Empowering youth through quality education: accomplishments, challenges, and areas for closer collaboration between the Global North and South
Chair: Karen Seashore Louis
- Karima Kadaoui: Co-Founder, Executive President, Practice Researcher Tamkeen Community Foundation for Human Development, Social Innovation Platform
- Dr. Marie Jose Berger : Professor Emeritus, University of Ottawa
- Darleen V. Opfer, Ph.D: Vice President and Director, RAND Education and Labor
Professor Karen Seashore
Karen Seashore is Regents Professor; Robert Holmes Beck Chair of Ideas in Education at the College of Education and Human Development at the University of Minnesota. Her research centers on school improvement and reform, school effectiveness, leadership in school settings, and the politics of knowledge use in education. Current projects include research-practice collaboration and the application of positive psychology to larger social settings. Her most recent book “Positive School Leadership” co-authored with Joseph F Murphy (2018) draws on the strengths of relationships among staff and the broader school community to communicate and instill shared values and a common mission.
As a Tamkeen Community Facilitator and researcher for over 10 years, I have the privilege to witness how the belief in human potential and unconditional love co-create the conditions for the emergence of ecosystems of social cohesion and social well-being.
My Tamkeen Process story started in 2007 with my lived experience research together with those of my Tamkeen co-founding colleagues and friends’. It entailed bringing together my personal growth process, my 25 years of working experience in the private sector as a big 5 management consultant, in the public sector as an advisor to a Minister in the Moroccan Government and in various defining experiences in the social sector. The most defining experience of all; being the mother of two daughters.
Our social innovation platform Tamkeen co-creates, with its partners – the multi-scale education system and neighborhood communities – the conditions for the emergence and evolution of their co-created Tamkeen Process for systemic impact. The Tamkeen Approach emerged and morphed with the growth of our courage and that of our partners, to dive into our perceptions and into our understanding of the deep meaning of our human potential: the humanity that defines us, connects us, and transcends us. Meaningful human relationships arise that shape perceptions, shared intentions, new common directions, and co-created actions, on the foundation of a beautiful shared essence. New horizons of possibilities open up. No one knows the shape of what will emerge, we all learn together to trust the emergence and preserve the essence.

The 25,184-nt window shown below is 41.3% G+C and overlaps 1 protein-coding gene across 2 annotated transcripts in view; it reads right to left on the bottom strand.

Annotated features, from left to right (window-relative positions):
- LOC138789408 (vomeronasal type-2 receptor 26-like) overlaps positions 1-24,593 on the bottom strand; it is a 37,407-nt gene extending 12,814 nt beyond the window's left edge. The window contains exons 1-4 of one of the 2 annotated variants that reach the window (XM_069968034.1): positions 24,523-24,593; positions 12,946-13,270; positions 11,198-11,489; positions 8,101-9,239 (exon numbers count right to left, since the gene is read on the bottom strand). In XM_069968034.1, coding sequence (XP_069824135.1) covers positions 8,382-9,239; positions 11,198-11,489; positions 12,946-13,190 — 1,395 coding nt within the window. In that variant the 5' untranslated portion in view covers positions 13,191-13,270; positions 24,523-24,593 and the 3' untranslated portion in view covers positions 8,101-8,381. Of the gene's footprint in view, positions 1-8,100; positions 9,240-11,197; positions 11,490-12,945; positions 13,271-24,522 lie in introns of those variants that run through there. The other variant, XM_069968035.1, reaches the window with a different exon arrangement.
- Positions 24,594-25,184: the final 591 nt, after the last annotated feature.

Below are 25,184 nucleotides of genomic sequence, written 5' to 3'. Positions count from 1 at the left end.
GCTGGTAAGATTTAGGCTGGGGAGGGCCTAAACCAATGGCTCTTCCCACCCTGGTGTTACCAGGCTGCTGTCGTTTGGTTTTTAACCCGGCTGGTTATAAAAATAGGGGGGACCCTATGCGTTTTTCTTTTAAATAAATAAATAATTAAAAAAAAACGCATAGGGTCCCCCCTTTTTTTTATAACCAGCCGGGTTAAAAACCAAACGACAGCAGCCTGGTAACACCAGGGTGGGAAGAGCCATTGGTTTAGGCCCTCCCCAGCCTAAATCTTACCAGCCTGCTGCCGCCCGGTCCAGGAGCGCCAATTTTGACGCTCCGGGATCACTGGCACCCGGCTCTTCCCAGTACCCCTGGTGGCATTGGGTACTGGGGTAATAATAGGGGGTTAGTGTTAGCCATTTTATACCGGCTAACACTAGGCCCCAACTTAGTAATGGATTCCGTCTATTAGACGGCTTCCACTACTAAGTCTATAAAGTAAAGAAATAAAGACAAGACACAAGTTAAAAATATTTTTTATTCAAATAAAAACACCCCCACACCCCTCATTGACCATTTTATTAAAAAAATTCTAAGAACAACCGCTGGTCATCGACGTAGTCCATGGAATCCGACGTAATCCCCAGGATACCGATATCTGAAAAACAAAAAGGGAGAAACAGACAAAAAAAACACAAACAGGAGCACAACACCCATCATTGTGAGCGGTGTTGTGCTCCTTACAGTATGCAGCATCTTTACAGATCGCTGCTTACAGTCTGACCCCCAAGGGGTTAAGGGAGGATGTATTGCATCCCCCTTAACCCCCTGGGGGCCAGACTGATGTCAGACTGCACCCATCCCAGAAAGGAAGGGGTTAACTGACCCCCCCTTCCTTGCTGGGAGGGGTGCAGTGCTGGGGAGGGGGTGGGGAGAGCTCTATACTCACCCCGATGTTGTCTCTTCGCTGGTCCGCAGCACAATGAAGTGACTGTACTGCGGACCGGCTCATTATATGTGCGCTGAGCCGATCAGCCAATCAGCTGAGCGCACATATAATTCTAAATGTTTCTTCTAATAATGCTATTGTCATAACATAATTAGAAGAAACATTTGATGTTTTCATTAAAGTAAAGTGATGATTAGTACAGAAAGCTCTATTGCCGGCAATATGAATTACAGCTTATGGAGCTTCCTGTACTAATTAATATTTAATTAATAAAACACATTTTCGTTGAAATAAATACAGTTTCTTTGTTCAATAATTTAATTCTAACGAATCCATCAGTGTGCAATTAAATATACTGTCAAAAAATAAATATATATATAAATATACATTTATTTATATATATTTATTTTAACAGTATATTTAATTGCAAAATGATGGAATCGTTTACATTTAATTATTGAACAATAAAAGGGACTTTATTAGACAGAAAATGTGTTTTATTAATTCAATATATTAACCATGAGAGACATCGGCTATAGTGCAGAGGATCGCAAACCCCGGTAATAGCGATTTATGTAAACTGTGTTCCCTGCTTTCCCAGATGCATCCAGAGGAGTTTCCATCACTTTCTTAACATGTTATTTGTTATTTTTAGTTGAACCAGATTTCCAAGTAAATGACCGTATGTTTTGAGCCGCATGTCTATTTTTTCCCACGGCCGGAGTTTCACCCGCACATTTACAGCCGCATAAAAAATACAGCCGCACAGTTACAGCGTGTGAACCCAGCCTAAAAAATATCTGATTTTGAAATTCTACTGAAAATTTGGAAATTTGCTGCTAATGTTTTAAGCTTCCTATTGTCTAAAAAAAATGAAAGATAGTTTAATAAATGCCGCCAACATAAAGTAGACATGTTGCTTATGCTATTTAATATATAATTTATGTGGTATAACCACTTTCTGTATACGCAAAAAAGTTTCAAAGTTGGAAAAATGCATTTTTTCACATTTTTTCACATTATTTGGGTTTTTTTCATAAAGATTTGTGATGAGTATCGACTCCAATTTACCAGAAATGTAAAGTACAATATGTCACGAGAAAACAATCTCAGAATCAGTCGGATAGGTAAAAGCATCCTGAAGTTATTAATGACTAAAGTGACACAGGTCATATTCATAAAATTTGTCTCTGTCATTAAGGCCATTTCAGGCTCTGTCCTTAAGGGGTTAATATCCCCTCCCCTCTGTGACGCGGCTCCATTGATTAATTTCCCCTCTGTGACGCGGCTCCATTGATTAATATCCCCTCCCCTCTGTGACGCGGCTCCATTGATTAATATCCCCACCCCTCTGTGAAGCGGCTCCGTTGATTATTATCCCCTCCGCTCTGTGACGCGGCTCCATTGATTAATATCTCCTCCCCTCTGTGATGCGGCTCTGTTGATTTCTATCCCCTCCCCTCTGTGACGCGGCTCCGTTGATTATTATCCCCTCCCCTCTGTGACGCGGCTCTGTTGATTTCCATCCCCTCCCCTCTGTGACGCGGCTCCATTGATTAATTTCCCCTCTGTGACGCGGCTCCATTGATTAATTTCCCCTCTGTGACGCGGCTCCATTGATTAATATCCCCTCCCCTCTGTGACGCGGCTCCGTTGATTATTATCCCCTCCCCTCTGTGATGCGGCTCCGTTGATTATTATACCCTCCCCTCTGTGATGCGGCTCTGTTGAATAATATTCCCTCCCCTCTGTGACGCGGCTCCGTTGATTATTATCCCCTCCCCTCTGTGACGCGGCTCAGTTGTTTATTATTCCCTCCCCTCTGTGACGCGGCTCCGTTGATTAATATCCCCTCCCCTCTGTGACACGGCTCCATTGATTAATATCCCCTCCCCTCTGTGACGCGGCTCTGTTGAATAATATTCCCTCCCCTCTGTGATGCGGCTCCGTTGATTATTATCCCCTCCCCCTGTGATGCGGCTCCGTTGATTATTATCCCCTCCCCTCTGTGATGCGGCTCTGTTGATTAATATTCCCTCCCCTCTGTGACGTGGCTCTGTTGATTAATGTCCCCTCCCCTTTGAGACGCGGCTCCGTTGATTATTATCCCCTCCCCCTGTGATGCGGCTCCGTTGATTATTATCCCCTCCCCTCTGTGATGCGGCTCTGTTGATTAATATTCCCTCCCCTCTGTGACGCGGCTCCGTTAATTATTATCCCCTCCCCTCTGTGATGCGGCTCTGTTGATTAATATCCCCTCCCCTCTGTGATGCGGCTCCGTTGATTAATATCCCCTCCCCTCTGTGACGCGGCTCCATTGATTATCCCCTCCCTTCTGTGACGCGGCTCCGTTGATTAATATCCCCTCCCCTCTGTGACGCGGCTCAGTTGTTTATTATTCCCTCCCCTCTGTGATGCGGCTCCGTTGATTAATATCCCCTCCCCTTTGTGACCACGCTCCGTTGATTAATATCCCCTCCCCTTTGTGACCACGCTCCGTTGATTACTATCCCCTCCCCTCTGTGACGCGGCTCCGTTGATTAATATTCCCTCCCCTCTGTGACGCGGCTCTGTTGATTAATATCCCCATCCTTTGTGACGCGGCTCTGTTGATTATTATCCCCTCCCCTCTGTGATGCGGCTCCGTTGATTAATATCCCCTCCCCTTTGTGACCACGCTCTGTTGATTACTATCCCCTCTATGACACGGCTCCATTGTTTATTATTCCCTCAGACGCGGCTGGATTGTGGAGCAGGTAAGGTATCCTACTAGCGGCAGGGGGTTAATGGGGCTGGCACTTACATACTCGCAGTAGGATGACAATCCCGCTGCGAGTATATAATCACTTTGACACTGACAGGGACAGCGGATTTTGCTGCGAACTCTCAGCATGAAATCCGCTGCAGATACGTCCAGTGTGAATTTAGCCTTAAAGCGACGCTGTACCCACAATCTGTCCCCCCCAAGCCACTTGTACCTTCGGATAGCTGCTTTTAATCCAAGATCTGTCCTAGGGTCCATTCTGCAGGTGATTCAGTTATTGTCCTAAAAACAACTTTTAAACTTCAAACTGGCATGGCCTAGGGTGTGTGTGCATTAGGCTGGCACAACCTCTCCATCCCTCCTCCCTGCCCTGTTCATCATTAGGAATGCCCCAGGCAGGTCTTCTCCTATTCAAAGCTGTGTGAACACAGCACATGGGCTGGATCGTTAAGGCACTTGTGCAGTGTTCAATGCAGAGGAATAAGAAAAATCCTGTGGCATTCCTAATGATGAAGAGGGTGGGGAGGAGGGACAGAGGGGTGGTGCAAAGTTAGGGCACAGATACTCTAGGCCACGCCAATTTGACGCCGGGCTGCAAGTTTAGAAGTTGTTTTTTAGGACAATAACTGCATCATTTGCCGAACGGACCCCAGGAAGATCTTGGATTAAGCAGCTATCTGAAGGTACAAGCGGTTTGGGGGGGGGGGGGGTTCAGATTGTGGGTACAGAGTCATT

It is liberating, beyond what words could ever express, to have realised, after all these years, that in fact, we are just learning, as a society to BE WHAT WE ARE by weaving together the conditions for the emergence of the ecosystem of our social cohesion and well-being. A beautiful metamorphic societal symphony!
Professor Emeritus Marie Josée Berger, PhD
Marie Josée is a seasoned and passionate leader in education who has made a lasting difference in Canada’s educational community. She has worked in university and school board settings in Ontario, Quebec, New Brunswick and internationally, holding a variety of positions: Dean, Associate Vice–‐Principal, Full Professor and Professor Emeritus, Director of Educational Services and Teacher.
Through her management experience, she has had the opportunity to grow and nurture the talents of over 70 full time and 240 part–‐time professors, as well as those of 3,000 students, in large and bilingual Faculties of Education. Furthermore, she supported the University Administration by maintaining responsible budgets and finding cost efficiencies.
Her research in areas such as standardized testing, evaluation, learning strategies in minority settings, literacy and numeracy has put evidence into practice for countless Canadians, including anglophone and francophone students and teachers, new immigrants, refugees, Haitian evacuees, principals, school board administrators and government officials at the Ministry of Education, as well as other key communities across the world.
As a resident of Ottawa and Toronto, Marie Josée is proud to carry on her contributions to learning through special projects and lecture series. She believes that educators’ primary responsibility is to be accountable to government, parents and students by delivering and enhancing the quality of their instructions. Continued learning through the measurement of outcomes is of benefit to everyone.
Professor Darleen V. Opfer
Darleen Opfer is vice president and director of RAND Education and Labor and holds the Distinguished Chair in Education Policy at the RAND Corporation. She was director of research and senior lecturer in research methods and school improvement at the University of Cambridge’s (England) Faculty of Education. Professor Opfer has conducted policy research studies for several local, state, and national governments on issues that affect teachers and schools, including recruitment and retention, professional development, and impact of policies on teacher practice. Professor Opfer served as an advisor to the National Council for Education Research and Training, India. She also served as a consultant for the U.S. Agency for International Development, working on the Increased Access to Quality Education and Training Initiative in South Africa. Opfer is the author of numerous books, reports, and journal articles and has presented to practitioners, researchers, and policymakers worldwide. Opfer holds a Ph.D. in education policy studies from the University of Virginia and B.A. in education from Stetson University.